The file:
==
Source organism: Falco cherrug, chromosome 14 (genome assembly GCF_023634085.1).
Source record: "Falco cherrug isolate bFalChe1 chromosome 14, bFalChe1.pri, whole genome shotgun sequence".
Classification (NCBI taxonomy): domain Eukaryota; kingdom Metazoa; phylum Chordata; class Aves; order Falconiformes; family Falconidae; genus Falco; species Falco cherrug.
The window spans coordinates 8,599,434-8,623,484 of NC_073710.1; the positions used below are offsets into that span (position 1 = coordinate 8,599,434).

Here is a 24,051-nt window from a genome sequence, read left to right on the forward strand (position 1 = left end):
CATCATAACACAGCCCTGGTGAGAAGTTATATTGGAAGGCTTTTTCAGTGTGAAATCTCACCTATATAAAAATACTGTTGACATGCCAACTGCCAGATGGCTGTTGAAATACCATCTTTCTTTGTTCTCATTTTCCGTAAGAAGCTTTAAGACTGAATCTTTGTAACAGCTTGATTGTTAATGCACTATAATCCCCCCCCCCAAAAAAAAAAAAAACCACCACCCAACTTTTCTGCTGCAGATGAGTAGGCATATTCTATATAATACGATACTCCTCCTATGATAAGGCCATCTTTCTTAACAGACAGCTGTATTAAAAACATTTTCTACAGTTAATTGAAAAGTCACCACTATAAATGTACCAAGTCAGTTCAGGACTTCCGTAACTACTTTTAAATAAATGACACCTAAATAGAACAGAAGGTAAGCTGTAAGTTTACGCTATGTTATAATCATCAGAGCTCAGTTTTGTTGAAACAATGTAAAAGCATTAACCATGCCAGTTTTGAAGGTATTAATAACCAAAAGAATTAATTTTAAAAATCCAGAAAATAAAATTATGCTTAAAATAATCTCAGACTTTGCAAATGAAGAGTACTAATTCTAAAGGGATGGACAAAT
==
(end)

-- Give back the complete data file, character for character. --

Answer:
Source organism: Falco cherrug, chromosome 14 (genome assembly GCF_023634085.1).
Source record: "Falco cherrug isolate bFalChe1 chromosome 14, bFalChe1.pri, whole genome shotgun sequence".
Classification (NCBI taxonomy): domain Eukaryota; kingdom Metazoa; phylum Chordata; class Aves; order Falconiformes; family Falconidae; genus Falco; species Falco cherrug.
The window spans coordinates 8,599,434-8,623,484 of NC_073710.1; the positions used below are offsets into that span (position 1 = coordinate 8,599,434).

Here is a 24,051-nt window from a genome sequence, read left to right on the forward strand (position 1 = left end):
CATCATAACACAGCCCTGGTGAGAAGTTATATTGGAAGGCTTTTTCAGTGTGAAATCTCACCTATATAAAAATACTGTTGACATGCCAACTGCCAGATGGCTGTTGAAATACCATCTTTCTTTGTTCTCATTTTCCGTAAGAAGCTTTAAGACTGAATCTTTGTAACAGCTTGATTGTTAATGCACTATAATCCCCCCCCCCAAAAAAAAAAAAAACCACCACCCAACTTTTCTGCTGCAGATGAGTAGGCATATTCTATATAATACGATACTCCTCCTATGATAAGGCCATCTTTCTTAACAGACAGCTGTATTAAAAACATTTTCTACAGTTAATTGAAAAGTCACCACTATAAATGTACCAAGTCAGTTCAGGACTTCCGTAACTACTTTTAAATAAATGACACCTAAATAGAACAGAAGGTAAGCTGTAAGTTTACGCTATGTTATAATCATCAGAGCTCAGTTTTGTTGAAACAATGTAAAAGCATTAACCATGCCAGTTTTGAAGGTATTAATAACCAAAAGAATTAATTTTAAAAATCCAGAAAATAAAATTATGCTTAAAATAATCTCAGACTTTGCAAATGAAGAGTACTAATTCTAAAGGGATGGACAAAT